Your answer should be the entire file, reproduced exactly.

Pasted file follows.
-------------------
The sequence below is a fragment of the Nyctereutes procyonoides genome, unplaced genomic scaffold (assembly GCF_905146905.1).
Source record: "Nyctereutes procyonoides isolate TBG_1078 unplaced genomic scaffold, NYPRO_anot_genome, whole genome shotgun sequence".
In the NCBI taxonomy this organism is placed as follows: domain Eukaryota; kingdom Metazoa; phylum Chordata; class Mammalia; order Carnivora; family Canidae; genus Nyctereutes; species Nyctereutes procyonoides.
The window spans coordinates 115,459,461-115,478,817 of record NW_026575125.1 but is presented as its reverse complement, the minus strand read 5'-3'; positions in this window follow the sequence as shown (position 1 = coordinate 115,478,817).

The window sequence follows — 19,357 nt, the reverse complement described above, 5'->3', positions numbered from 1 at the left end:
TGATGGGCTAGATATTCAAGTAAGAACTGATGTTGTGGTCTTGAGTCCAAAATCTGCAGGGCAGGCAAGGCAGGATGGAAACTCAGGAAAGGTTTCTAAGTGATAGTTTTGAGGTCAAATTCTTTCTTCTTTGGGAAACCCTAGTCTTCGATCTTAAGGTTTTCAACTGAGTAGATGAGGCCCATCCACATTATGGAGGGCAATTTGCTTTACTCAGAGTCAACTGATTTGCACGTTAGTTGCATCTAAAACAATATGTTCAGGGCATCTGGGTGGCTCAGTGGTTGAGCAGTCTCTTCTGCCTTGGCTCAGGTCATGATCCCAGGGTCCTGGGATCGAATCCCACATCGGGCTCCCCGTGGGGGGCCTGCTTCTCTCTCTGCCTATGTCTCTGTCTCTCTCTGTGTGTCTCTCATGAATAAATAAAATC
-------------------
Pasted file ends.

The sequence below is a fragment of the Nyctereutes procyonoides genome, unplaced genomic scaffold (assembly GCF_905146905.1).
Source record: "Nyctereutes procyonoides isolate TBG_1078 unplaced genomic scaffold, NYPRO_anot_genome, whole genome shotgun sequence".
In the NCBI taxonomy this organism is placed as follows: domain Eukaryota; kingdom Metazoa; phylum Chordata; class Mammalia; order Carnivora; family Canidae; genus Nyctereutes; species Nyctereutes procyonoides.
The window spans coordinates 115,459,461-115,478,817 of record NW_026575125.1 but is presented as its reverse complement, the minus strand read 5'-3'; positions in this window follow the sequence as shown (position 1 = coordinate 115,478,817).

The window sequence follows — 19,357 nt, the reverse complement described above, 5'->3', positions numbered from 1 at the left end:
TGATGGGCTAGATATTCAAGTAAGAACTGATGTTGTGGTCTTGAGTCCAAAATCTGCAGGGCAGGCAAGGCAGGATGGAAACTCAGGAAAGGTTTCTAAGTGATAGTTTTGAGGTCAAATTCTTTCTTCTTTGGGAAACCCTAGTCTTCGATCTTAAGGTTTTCAACTGAGTAGATGAGGCCCATCCACATTATGGAGGGCAATTTGCTTTACTCAGAGTCAACTGATTTGCACGTTAGTTGCATCTAAAACAATATGTTCAGGGCATCTGGGTGGCTCAGTGGTTGAGCAGTCTCTTCTGCCTTGGCTCAGGTCATGATCCCAGGGTCCTGGGATCGAATCCCACATCGGGCTCCCCGTGGGGGGCCTGCTTCTCTCTCTGCCTATGTCTCTGTCTCTCTCTGTGTGTCTCTCATGAATAAATAAAATC